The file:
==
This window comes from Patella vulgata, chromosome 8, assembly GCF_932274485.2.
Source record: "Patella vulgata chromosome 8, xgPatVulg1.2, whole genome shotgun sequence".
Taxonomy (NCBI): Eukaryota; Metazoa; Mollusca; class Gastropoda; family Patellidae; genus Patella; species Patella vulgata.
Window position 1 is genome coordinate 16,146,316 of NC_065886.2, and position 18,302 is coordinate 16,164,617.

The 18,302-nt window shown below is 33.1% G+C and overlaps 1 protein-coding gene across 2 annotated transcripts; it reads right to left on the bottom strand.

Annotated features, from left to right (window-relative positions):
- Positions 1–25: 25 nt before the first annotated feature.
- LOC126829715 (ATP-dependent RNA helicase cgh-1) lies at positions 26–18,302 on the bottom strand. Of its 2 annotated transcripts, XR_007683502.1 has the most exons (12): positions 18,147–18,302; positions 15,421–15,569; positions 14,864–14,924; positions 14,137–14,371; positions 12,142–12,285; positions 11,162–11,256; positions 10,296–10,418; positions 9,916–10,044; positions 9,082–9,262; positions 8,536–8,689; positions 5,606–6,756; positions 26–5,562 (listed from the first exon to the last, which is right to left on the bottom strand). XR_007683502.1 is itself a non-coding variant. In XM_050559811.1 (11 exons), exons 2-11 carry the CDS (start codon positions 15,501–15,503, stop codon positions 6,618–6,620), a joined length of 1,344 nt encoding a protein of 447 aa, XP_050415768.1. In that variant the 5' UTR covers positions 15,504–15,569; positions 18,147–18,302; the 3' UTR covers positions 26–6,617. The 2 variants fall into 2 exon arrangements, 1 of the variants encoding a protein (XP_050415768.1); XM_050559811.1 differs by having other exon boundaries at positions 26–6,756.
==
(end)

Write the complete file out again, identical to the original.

This window comes from Patella vulgata, chromosome 8, assembly GCF_932274485.2.
Source record: "Patella vulgata chromosome 8, xgPatVulg1.2, whole genome shotgun sequence".
Taxonomy (NCBI): Eukaryota; Metazoa; Mollusca; class Gastropoda; family Patellidae; genus Patella; species Patella vulgata.
Window position 1 is genome coordinate 16,146,316 of NC_065886.2, and position 18,302 is coordinate 16,164,617.

The 18,302-nt window shown below is 33.1% G+C and overlaps 1 protein-coding gene across 2 annotated transcripts; it reads right to left on the bottom strand.

Annotated features, from left to right (window-relative positions):
- Positions 1–25: 25 nt before the first annotated feature.
- LOC126829715 (ATP-dependent RNA helicase cgh-1) lies at positions 26–18,302 on the bottom strand. Of its 2 annotated transcripts, XR_007683502.1 has the most exons (12): positions 18,147–18,302; positions 15,421–15,569; positions 14,864–14,924; positions 14,137–14,371; positions 12,142–12,285; positions 11,162–11,256; positions 10,296–10,418; positions 9,916–10,044; positions 9,082–9,262; positions 8,536–8,689; positions 5,606–6,756; positions 26–5,562 (listed from the first exon to the last, which is right to left on the bottom strand). XR_007683502.1 is itself a non-coding variant. In XM_050559811.1 (11 exons), exons 2-11 carry the CDS (start codon positions 15,501–15,503, stop codon positions 6,618–6,620), a joined length of 1,344 nt encoding a protein of 447 aa, XP_050415768.1. In that variant the 5' UTR covers positions 15,504–15,569; positions 18,147–18,302; the 3' UTR covers positions 26–6,617. The 2 variants fall into 2 exon arrangements, 1 of the variants encoding a protein (XP_050415768.1); XM_050559811.1 differs by having other exon boundaries at positions 26–6,756.